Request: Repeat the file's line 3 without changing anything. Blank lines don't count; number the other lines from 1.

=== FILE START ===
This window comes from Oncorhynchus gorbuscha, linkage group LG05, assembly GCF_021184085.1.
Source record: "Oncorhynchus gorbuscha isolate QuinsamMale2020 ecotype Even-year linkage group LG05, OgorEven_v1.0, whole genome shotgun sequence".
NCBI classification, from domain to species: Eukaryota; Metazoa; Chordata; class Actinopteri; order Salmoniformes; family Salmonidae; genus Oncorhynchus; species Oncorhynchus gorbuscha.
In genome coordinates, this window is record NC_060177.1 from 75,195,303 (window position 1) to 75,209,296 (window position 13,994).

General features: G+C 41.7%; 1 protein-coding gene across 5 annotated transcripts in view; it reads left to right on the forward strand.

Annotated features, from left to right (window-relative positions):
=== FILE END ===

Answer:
NCBI classification, from domain to species: Eukaryota; Metazoa; Chordata; class Actinopteri; order Salmoniformes; family Salmonidae; genus Oncorhynchus; species Oncorhynchus gorbuscha.